BOD relishing Earls link-up
Brian O'Driscoll has expressed his delight at the influx of young talent in the Ireland squad ahead of Saturday's Test against Canada.
Last Updated: 07/11/08 7:38am
Captain Brian O'Driscoll has expressed his delight at the influx of young talent in the new-look Ireland squad ahead of Saturday's opening autumn Test against Canada.
O'Driscoll, who will captain his country for the 49th time against Canada at Thomond Park, will be part of one of the youngest Irish backlines for some time.
Ireland head coach Declan Kidney has selected a back-line with an average age of 25, with debutant full-back Keith Earls (21), centre Luke Fitzgerald (21) and winger Rob Kearney (22) adding a fresh input.
And O'Driscoll, an elder statesman in the back unit at 29, reserved special praise for Munster back Earls, a player the Ireland skipper can't wait to play alongside for the first time on Saturday.
"I think Keith's been probably the in-form back in Ireland this season," he said.
"The great thing about his first selection is that it seems to be a selection picked on form and I think it's important to reward form.
"Irrespective of how old you are or how young you are, if you're producing the goods on a weekly basis and you're training well on a daily basis when you come into squads you're putting your hat in the ring to be selected.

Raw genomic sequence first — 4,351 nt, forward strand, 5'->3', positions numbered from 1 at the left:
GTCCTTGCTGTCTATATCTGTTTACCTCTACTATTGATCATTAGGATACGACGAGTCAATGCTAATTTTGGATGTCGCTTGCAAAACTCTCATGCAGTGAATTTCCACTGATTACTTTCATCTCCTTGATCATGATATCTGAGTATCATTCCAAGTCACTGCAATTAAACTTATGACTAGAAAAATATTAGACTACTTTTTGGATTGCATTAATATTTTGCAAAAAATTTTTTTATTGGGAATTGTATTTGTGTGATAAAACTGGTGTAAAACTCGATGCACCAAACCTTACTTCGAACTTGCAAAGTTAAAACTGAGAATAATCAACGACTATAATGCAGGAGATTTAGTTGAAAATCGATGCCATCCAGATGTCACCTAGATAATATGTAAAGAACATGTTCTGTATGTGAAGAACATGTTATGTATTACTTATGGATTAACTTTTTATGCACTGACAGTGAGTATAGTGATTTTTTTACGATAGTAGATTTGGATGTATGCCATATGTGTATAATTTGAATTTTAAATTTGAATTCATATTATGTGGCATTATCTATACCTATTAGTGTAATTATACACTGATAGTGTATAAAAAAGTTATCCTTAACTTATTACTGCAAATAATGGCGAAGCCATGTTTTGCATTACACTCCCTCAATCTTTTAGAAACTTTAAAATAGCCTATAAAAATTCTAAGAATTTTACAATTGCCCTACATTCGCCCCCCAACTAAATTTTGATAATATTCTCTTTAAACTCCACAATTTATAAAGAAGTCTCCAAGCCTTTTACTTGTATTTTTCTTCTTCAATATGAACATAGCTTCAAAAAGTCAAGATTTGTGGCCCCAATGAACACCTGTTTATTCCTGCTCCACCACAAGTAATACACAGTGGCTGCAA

"I'm looking forward to playing with him. He's a very exciting player.
"I don't want to build things up too much because it's about growing into international rugby but, at the same time, if he gets those basics right, I know he can create things as well.
"It will be about running off him and trying to give him those options. It's very exciting to be involved in a backline with him."
Another benefit coach Kidney has with having the likes of Earls on board is the versatile back can play in three different positions.
The Moyross native was ever-present on the left wing during the Ireland U20s' Grand Slam campaign in 2007 and he has played at full-back and centre for Munster this season.
With Fitzgerald and Kearney also capable of switching positions, that versatility is a sign of progress according to O'Driscoll.
"It's an important aspect in moving forward. You see other teams doing it, particularly the French where they have guys that can play in three or four different positions in the backline," he added.
"Sometimes we pigeon-hole ourselves a little bit in to just being specialists in one position - there's no reason why you can't be a specialists in two or three different positions.
"By guys playing in different positions, whether it be for their province or country, they're gaining more experience so they're getting more confident and comfortable playing there.
"It's certainly a good progression. You want to get your best players on the pitch. Just because you've got three great centres, one guy shouldn't be left out.
"If he can play on the wing, well fantastic."